Practice is one of the building blocks to focus on when developing a player or a team. The key is to avoid common pitfalls that coaches can fall into when designing and running a practice.
A good coach expects their players to be prepared for practice and for game day. Equally a good coach should be more than prepared for practice and game day. In many cases that preparation starts prior to the first practice or game. This preparation can roughly be broken down into physical training, technical skills, and offensive and defensive strategy. Coaches should be thinking about the big picture and have a clear understanding of how they plan to guide their team towards those goals. What has evolved in this process over time is a focus on documenting data. Coaches are looking to quantify their athletes’ development during the preseason through the end of the season. From a physical development standpoint, a team goal could be to increase agility and speed. The question is how do you go about doing that, and how do you evaluate what the progress is for each player toward that goal. If you don’t have a plan in place and measurable outcomes you’re missing out on helping your players reach their potential.
Practice appropriate for age group
The information or practice plan you create as a coach will vary depending on the age and skill level of your players. One thing I’ve seen, especially with younger players, is the coach teach or trying to teach skills and tactics in a manner that isn’t suitable for the physical or mental development of their players. Whatever sport you’re trying to teach if you’re trying to introduce a skill or topic make sure to think through the learning development or process of your players. Teaching a 2 year old how to play soccer greatly varies from a 5 year old. When I first approached the City of Lacey to run Floorball classes for kids age 7-15 I was very intentional when choosing that age range for several reasons. The skill and development of a 7-10 year old is enough to make a drastic difference. I’m also very cautious about lumping wide age groups together in an instructional setting for this reason. How I run the class, and the activities done will vary because of these differences. You must adapt to the group. Don’t expect them to necessarily catch up to you.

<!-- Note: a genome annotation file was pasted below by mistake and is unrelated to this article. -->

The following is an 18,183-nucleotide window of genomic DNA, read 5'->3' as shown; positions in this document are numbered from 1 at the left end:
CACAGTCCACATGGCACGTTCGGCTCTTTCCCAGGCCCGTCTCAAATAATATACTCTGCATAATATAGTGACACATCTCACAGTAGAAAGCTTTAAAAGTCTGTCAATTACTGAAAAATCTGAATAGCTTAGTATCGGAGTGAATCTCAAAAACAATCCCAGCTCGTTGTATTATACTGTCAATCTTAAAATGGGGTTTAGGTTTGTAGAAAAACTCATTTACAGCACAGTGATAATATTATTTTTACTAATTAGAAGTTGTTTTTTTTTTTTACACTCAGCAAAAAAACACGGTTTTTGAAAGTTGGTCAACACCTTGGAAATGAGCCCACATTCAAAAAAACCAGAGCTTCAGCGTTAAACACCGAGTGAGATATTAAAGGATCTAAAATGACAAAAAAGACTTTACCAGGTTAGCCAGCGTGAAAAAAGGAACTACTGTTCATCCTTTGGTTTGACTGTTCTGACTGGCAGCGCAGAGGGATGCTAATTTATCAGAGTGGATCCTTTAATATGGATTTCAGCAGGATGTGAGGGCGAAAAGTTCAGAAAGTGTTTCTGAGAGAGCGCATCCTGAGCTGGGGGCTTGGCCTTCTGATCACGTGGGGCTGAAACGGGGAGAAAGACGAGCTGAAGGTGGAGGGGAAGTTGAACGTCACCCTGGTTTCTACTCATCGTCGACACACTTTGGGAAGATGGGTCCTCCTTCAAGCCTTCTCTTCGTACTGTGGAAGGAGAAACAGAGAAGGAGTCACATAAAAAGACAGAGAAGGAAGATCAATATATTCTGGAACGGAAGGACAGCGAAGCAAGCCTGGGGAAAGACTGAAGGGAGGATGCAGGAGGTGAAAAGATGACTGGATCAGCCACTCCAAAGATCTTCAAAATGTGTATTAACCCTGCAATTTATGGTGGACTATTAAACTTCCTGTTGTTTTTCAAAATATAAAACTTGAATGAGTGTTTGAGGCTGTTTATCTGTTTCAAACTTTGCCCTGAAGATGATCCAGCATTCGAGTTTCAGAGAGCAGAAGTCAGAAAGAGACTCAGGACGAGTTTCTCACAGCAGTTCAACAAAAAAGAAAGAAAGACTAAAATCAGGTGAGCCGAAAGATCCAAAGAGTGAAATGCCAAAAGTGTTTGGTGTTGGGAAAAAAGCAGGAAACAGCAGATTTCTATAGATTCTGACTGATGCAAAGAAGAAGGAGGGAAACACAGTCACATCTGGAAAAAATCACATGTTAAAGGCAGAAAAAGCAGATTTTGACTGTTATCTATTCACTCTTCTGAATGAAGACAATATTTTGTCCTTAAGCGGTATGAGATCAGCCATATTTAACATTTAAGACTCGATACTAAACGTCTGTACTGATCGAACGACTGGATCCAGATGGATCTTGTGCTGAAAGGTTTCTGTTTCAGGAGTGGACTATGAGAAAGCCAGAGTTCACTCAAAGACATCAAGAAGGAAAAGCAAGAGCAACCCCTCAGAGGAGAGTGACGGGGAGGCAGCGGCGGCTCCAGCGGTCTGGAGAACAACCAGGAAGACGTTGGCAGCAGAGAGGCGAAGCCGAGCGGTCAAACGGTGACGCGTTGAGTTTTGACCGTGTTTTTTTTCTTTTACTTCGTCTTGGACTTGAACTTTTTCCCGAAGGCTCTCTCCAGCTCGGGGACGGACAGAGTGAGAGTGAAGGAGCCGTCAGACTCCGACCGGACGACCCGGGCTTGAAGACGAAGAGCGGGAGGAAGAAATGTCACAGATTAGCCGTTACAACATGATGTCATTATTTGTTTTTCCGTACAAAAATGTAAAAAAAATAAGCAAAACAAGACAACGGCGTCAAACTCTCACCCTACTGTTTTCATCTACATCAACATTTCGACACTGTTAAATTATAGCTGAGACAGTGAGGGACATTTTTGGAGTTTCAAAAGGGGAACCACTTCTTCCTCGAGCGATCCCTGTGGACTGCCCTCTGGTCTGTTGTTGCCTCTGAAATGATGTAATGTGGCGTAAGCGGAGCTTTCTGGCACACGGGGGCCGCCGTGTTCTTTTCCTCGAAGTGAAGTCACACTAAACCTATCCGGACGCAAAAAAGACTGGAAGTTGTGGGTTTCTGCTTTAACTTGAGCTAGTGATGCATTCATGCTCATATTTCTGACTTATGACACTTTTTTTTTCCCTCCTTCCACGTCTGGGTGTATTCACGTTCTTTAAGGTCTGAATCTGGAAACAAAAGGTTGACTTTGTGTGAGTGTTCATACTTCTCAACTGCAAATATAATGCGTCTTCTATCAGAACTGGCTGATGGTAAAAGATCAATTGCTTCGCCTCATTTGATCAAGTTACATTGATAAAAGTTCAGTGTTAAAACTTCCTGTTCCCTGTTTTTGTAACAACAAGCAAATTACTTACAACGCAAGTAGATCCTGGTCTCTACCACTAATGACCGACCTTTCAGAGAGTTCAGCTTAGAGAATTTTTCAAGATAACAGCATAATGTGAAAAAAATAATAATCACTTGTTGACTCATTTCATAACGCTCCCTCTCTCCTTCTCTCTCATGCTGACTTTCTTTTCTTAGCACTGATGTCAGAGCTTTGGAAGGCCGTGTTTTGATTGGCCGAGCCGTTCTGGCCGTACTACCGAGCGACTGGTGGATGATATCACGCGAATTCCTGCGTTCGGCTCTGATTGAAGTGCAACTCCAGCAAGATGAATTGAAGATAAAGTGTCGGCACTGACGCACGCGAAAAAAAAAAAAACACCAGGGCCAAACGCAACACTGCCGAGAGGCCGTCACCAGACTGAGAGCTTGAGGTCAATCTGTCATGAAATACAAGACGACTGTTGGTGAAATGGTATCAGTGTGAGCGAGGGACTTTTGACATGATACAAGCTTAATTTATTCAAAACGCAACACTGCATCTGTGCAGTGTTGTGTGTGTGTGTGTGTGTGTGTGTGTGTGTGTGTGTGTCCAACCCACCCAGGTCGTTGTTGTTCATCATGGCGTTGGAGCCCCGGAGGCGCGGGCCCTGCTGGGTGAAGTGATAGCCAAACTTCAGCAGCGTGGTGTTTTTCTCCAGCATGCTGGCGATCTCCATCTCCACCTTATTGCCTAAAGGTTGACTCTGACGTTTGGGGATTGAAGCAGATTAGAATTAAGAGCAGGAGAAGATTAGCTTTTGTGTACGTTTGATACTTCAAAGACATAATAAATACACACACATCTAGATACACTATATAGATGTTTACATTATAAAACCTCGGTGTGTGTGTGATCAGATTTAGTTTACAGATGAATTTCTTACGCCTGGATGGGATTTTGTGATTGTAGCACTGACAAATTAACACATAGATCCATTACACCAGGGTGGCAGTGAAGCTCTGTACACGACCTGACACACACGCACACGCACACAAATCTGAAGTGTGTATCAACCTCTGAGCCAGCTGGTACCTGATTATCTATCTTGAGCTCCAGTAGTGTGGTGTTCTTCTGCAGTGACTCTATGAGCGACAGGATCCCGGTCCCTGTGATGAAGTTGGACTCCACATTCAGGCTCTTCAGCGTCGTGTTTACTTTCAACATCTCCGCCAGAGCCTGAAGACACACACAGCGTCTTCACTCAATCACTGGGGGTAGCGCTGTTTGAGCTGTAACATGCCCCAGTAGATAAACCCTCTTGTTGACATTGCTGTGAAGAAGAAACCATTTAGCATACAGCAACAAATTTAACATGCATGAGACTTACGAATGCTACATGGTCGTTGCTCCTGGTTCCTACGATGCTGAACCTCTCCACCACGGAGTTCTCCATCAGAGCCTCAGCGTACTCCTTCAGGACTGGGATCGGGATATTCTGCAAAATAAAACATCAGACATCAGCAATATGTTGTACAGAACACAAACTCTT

Practice without fun misses the target
Don’t get me wrong, there are certainly times to hunker down and get things done. Time to push players to be better, stronger, suffer through pain. However, a good coach knows when to push and when to play. Allowing players spaces to have fun, be creative, and enjoy the game is a vital aspect to the overall development of players. I would argue that this aspect should be carried on to the highest levels in some fashion. One of my goals during a practice is to give players the opportunity to prepare for game day. During this time players should be given space to learn, develop, have fun, try, and fail. Through this time players build camaraderie and confidence in their abilities that will carry on with them throughout their lives. I encourage all coaches to look for opportunities to continue their own development and learning. As you expect your players to come prepared to practice make sure you’re equally prepared to teach. Use these moments as opportunities to instill positive lifelong skills in your players.
For the younger ages the focus should be on having fun, developing skills and growing. For the older ages the same still applies, but you can spend more time focusing on tactics and developing advanced skill development. As your group develops and the more time spent with them you’ll get to know and understand where your group is at. From this knowledge you can figure out the best way to challenge them, adapt your approach to fit their needs and abilities, and improve how you develop your practices going forward. Get out there, keep learning, growing, and having fun. If you need more information or are interested in starting a Floorball program reach out and we’ll help you get going.